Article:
Emerging Legal Technologies & Issues

Recent Events at Duke Law

  • 2019 Data Privacy Day Panel, January 2019

  • Introduction to "AI and the Administrative State" conference, May 2018

  • Lange Lecture 2018 | Jonathan L. Zittrain, April 2018

  • Law and Technology Society | Virtual Reality and the Law, October 2017

  • FUTURE Conference


    Held May 7, 2017, engaged high school students in a discussion of the potential impacts of technology and exposed them to career paths  in engineering an inclusive, positive future. Duke students from Robotics, Computer Science, Neuroscience & Law led discussion topics on police body cameras, neuro-prosthetics, algorithms in education, etc. The event featured a robotics lab tour, conversations on the role of tech in our lives, and a keynote from Katherine Manuel, Thomson Reuters’ Senior VP of Innovation.

"Thank you so so much for the event. It was amazing! I learned so much and some of the discussions we had and people I met really blew my mind and affected the way I think about technology and the future. All of the girls who went loved it and were so excited afterwards. I really can't thank you enough."
— FUTURE Participant






  • Start-Up Ventures Clinic
    The Clinic provides legal advice and assistance to entrepreneurs, and to seed and early stage entrepreneurial ventures that have not yet raised significant amounts of outside capital. 
  • Duke Law & Technology Society
    The Duke Law & Technology Society is a student-run organization which seeks to create a forum where like-minded students interested in the intersection of law and technology can share their ideas and satisfy their intellectual curiosity through peer (to-peer) instruction.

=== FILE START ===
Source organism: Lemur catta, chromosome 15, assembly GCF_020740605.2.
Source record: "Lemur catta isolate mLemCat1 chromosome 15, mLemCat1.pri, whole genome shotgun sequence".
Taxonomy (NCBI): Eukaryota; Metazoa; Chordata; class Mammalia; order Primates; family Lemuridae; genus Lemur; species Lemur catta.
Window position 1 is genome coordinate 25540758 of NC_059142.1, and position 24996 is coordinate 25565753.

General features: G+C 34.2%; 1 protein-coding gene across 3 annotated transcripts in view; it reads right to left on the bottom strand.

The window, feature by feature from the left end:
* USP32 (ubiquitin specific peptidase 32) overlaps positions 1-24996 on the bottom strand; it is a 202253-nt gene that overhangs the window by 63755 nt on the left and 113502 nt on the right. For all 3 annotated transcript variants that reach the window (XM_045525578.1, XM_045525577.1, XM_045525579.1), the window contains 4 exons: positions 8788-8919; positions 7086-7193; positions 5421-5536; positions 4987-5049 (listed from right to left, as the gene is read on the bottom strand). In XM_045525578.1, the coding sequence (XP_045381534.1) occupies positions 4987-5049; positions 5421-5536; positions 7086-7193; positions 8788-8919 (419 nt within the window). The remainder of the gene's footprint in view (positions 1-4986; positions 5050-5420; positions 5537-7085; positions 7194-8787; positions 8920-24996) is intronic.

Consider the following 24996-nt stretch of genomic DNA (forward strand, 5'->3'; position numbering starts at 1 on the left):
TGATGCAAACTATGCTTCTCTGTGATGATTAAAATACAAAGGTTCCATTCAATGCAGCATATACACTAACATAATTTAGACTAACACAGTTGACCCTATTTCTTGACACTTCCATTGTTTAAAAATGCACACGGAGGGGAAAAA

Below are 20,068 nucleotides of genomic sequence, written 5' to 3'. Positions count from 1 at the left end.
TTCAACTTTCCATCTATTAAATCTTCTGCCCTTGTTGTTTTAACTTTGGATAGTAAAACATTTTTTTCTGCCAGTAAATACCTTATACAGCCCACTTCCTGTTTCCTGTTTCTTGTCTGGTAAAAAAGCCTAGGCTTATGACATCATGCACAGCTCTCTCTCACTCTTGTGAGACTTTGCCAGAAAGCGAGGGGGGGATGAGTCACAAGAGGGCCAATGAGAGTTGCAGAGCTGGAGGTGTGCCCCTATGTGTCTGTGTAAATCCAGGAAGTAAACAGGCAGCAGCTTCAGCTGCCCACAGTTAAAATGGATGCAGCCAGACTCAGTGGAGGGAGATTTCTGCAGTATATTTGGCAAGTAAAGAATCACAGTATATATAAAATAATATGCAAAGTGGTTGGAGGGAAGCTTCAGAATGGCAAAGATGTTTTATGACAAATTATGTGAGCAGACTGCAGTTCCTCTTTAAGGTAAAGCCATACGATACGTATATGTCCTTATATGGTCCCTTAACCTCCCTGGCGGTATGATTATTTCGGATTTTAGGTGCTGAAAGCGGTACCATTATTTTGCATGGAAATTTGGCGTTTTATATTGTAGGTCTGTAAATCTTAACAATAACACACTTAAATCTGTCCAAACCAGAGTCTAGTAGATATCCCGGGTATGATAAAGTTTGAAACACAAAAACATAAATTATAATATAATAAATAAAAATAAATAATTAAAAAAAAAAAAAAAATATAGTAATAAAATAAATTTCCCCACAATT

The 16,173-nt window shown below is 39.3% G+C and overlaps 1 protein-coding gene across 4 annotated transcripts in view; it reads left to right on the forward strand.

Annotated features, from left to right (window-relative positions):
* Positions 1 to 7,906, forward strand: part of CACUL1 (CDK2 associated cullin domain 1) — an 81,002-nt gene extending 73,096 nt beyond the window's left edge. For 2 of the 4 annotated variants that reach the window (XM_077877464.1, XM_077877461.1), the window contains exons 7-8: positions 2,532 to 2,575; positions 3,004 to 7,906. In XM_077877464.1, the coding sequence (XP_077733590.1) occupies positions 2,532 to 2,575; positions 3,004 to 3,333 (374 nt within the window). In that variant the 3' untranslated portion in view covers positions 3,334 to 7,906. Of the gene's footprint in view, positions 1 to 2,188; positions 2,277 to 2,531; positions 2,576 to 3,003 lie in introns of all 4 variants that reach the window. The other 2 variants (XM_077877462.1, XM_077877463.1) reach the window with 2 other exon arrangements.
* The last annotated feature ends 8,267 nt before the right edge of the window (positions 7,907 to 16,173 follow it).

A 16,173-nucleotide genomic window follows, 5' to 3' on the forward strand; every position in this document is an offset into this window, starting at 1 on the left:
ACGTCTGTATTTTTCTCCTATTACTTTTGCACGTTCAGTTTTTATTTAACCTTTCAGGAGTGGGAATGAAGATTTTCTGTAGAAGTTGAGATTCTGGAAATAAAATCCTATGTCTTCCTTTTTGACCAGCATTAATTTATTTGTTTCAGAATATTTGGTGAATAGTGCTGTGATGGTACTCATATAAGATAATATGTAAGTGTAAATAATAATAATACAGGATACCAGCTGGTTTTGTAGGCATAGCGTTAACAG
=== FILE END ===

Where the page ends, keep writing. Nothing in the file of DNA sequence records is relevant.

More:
• Duke Law & Technology Review (DLTR)
    DLTR is an online legal publication focusing on the evolving intersection of law and technology. This area of study draws on a number of legal specialties: intellectual property, business law, free speech and privacy, telecommunications, and criminal law—each of which is undergoing doctrinal and practical changes as a result of new and emerging technologies.
  • EDRM
    EDRM, a part of the Duke Law Center for Judicial Studies, creates practical resources to improve e-discovery and information governance. Since 2005 EDRM has delivered leadership, standards, best practices, tools, guides, and test data sets to improve electronic discovery and information governance.
  • Duke Science & Society
    The Duke Initiative for Science & Society examines broad-ranging questions about the integral role of science in social institutions and culture.
  • Duke Science & Society's Amicus Lab
    The purpose of the Amicus Lab is to teach students about the use of emerging science and technology in the courts through the drafting and submission of amicus briefs. The amicus briefs will be submitted to the federal courts of appeals and the US Supreme Court, as well as state appellate courts, as appropriate. The amicus briefs will be unaligned with any party and are intended to provide the courts with unbiased, current, accurate and coherent information on the reliability and utility of the technology.
  • Innovation Co-Lab